The alternatives

Here are a few good alternatives to major tech platforms:

  1. WhatsApp: A few good alternatives of WhatsApp are Threema and Wire. Threema is a Swiss app and hence follows the stringent General Data Protection Regulation (GDPR) in force in the European Union. It has all the features of WhatsApp and does not require any phone number or e-mail to use it. It has a unique block unknown feature and also offers message inter-operability i.e., messages to WhatsApp, Signal or any other messaging platform can be sent from Threema. It’s a paid app and can be downloaded on a smartphone for a one-time payment. Wire also does not require a phone number to register and is good on security. It also offers message interoperability.
  2. Facebook: MeWe can be used in place of Facebook. It serves no ads on one’s timeline and does not operate through algorithms preventing spying.
  3. Google Search: ‘’ can be used as a substitute for google search. Though it uses google search index for delivering results, it removes all information through which an individual can be identified (including his location) from the search results. Though some ads are displayed in the search results, they are based on the search keywords and not search behaviour, thus a behavioural profile of the user is not created. ‘’ is another good search engine. It has an independent search index, but the search results are like other major search engines.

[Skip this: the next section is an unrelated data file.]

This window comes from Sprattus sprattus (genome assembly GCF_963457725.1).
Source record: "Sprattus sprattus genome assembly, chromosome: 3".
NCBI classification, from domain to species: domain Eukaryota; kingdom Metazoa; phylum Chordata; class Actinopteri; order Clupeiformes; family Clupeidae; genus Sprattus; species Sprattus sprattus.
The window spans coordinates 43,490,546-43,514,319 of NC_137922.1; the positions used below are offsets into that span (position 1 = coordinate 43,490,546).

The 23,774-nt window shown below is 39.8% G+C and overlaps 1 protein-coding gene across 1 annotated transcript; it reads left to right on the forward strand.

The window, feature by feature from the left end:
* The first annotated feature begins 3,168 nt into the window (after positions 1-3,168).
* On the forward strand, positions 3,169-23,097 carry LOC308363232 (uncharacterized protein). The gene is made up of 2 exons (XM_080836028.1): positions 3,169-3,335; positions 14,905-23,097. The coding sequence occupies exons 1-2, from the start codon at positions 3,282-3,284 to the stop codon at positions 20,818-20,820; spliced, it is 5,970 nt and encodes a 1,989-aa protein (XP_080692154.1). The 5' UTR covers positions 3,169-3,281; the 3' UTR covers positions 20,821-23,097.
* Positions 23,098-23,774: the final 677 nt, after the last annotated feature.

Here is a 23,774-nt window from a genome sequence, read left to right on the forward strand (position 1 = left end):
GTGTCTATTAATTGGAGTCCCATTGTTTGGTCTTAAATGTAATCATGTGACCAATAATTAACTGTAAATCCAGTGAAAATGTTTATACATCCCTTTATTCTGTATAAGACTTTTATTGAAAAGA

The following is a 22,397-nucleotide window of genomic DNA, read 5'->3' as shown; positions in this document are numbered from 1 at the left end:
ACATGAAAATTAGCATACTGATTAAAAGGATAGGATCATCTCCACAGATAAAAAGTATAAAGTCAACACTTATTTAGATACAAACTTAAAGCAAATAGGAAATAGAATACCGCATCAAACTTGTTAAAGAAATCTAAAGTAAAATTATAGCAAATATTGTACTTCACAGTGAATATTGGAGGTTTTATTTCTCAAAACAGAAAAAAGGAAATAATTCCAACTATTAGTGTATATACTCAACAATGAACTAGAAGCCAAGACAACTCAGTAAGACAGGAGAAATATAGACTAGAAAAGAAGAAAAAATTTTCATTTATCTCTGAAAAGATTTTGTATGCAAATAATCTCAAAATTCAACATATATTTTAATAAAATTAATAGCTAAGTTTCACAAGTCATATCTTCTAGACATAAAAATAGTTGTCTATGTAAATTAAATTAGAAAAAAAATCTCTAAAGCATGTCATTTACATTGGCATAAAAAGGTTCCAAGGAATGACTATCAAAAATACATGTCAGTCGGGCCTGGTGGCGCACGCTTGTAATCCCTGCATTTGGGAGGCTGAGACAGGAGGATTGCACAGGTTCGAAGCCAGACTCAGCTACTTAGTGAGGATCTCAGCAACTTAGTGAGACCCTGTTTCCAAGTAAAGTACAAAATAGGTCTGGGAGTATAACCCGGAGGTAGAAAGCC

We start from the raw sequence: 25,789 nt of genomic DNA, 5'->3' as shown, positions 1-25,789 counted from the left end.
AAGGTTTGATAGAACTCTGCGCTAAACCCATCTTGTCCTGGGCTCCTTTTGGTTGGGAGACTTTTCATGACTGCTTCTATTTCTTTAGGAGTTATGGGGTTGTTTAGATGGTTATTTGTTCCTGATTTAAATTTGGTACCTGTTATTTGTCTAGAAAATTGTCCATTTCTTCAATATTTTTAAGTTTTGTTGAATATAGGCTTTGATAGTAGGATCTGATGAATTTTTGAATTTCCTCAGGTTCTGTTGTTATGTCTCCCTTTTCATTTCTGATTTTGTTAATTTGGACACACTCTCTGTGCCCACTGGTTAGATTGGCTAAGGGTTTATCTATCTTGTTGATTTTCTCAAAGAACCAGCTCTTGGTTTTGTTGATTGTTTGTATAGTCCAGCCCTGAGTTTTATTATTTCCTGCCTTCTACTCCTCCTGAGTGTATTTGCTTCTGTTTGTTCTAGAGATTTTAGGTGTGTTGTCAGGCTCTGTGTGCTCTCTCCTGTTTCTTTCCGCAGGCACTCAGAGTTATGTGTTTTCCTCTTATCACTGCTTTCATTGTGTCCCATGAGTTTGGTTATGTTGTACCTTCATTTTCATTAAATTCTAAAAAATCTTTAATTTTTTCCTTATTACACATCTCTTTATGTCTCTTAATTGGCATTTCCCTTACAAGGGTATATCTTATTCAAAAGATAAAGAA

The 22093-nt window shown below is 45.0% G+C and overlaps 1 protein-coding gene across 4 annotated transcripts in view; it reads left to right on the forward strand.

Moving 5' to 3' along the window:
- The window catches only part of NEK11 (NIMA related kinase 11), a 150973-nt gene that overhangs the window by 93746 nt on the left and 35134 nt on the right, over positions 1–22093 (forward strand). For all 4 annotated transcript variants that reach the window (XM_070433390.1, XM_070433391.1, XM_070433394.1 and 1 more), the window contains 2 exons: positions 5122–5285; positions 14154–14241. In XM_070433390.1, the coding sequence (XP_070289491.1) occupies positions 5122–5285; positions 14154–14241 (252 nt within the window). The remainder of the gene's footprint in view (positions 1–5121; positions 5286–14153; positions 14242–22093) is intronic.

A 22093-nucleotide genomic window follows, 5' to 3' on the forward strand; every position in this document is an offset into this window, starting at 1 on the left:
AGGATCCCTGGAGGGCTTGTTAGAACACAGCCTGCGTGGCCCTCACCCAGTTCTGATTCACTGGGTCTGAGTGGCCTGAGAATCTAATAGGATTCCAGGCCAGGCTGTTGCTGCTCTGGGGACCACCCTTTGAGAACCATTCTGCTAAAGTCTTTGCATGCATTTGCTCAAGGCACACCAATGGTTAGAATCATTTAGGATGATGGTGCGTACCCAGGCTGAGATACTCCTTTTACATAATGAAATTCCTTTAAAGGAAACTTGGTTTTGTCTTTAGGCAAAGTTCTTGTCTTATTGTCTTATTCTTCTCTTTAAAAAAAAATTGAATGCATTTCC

4. Gmail: With a lot of people peeved by the number of spam or junk mail they receive on their phones every day and the ads, ProtonMail can serve as a good alternative. It is completely ad-free and also has an app version. Both the free and paid versions are available depending on the requirements of the user.
  5. Google Chrome Browser: With the Computer Emergency and Response Team (CERT-In) issuing multiple warnings for Chrome browser with respect to its vulnerability and security in the past few months, users can switch to the following option:
  • Brave: Brave is also an open-source browser that protects user privacy and blocks all trackers. It is one of the most popular browsers. Is customizable as per needs and is a good substitute to chrome.

While there is no dearth of good alternatives for using the internet in a secure way, its success depends on how the users perceive various issues. Perceiving the entire gamut of issues in a holistic manner would ensure fair competition and a level playing field. Awareness by the media, on these issues, would help a lot in changing the perspective of the users.